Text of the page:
Indian gaming—casinos owned, operated, and regulated by Indian tribes—has been a transformative force for many Indigenous nations over the past few decades. The conventional narrative is that Indian gaming began when the Seminole Tribe of Florida opened a bingo hall in 1979, other tribes began operating bingo, litigation ensued across the continent, and the U.S. Supreme Court recognized tribes’ rights to operate casinos on their reservations in 1987, in California v. Cabazon Band of Mission Indians. Congress then passed the Indian Gaming Regulatory Act in 1988, ushering in the modern Indian gaming era.
This Article provides a heretofore-untold account of the early Indian gaming jurisprudence and related developments. Judges in the earliest Indian gaming cases, which have gone unnoticed, ruled against tribes. Then a series of cases involving the applicability of state law to mobile homes and cigarette and fireworks sales on Indian reservations produced a test under which states could exercise jurisdiction on reservations over activities they prohibit off-reservation but lack jurisdiction over activities they do not prohibit but only regulate. The Supreme Court used this test in Cabazon to hold that state laws did not apply to tribes’ bingo halls and cardrooms.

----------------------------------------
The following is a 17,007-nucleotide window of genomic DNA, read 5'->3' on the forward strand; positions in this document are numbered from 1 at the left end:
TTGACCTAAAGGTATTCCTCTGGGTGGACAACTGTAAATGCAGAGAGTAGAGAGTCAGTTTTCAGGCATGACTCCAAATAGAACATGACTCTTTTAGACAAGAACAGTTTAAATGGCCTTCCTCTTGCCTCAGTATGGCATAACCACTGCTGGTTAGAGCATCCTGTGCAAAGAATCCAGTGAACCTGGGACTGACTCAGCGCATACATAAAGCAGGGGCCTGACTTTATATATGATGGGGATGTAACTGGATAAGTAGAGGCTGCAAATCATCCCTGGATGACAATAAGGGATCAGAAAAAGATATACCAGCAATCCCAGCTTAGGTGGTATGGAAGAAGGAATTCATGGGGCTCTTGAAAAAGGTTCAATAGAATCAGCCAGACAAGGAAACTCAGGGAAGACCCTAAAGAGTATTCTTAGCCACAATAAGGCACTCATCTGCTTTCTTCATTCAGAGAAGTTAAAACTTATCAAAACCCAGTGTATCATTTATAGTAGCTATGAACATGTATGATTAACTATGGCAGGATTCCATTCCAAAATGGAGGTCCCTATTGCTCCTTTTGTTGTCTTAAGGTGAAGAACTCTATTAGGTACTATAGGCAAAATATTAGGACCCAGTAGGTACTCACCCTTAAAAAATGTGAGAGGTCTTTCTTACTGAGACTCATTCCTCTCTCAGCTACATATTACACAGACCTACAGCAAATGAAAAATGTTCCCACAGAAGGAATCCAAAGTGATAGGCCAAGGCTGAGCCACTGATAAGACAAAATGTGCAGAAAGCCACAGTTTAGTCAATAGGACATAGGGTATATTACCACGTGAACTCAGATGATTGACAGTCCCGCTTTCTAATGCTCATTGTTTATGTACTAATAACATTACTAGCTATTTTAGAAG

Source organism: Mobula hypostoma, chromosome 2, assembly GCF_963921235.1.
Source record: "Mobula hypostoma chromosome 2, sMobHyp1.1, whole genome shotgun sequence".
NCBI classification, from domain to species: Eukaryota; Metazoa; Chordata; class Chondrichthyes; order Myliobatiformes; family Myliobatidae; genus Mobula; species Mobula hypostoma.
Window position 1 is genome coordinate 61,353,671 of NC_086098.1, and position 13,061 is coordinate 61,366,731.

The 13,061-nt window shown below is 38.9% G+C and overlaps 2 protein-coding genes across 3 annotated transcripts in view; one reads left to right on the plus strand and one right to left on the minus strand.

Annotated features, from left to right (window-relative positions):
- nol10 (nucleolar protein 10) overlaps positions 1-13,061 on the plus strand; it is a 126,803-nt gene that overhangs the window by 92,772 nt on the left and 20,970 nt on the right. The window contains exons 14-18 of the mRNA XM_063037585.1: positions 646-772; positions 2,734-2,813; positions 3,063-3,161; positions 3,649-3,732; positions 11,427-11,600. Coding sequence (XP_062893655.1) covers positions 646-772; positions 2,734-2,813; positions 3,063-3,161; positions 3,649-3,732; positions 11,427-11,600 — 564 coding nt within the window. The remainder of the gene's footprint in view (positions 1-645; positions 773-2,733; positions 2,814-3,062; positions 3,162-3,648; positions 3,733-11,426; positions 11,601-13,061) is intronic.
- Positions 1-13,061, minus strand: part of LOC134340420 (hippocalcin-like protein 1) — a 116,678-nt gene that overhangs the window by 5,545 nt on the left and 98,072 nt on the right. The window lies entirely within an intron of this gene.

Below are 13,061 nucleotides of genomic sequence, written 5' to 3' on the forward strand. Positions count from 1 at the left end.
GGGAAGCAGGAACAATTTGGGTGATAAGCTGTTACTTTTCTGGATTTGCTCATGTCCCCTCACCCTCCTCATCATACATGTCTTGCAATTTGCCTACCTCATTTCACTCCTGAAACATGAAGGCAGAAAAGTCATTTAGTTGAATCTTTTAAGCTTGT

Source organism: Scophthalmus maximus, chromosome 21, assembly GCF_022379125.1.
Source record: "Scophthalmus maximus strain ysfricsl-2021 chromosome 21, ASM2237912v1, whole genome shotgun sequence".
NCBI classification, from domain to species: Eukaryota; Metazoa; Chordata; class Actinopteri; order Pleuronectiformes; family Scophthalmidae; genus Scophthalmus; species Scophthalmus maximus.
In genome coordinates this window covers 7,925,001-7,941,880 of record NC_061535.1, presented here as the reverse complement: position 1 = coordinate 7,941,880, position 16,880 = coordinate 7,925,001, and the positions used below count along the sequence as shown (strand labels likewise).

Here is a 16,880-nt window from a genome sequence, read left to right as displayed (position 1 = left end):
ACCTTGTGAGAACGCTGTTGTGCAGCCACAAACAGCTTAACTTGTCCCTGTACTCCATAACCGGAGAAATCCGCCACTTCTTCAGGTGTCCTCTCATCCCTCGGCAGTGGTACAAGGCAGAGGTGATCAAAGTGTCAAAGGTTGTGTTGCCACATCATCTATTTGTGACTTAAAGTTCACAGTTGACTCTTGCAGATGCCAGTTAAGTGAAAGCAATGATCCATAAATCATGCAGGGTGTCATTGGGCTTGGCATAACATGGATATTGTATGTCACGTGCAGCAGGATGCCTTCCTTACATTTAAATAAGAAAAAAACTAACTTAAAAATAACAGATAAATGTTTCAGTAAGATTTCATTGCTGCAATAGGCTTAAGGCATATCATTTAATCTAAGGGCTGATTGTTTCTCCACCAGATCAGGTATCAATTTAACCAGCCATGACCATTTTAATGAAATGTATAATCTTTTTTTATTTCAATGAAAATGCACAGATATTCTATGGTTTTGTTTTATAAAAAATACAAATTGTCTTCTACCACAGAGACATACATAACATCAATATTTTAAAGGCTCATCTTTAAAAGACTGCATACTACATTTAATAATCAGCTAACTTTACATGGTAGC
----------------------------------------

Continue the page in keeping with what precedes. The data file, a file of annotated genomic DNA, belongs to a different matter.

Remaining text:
This Article details the development of the legal doctrine around Indian gaming and how the people involved—legal services attorneys working with legal scholars at the behest and on behalf of Indigenous peoples asserting their sovereignty against state pushback—changed the course of the jurisprudence, providing the framework that yielded the result in Cabazon and Indian gaming as it exists today.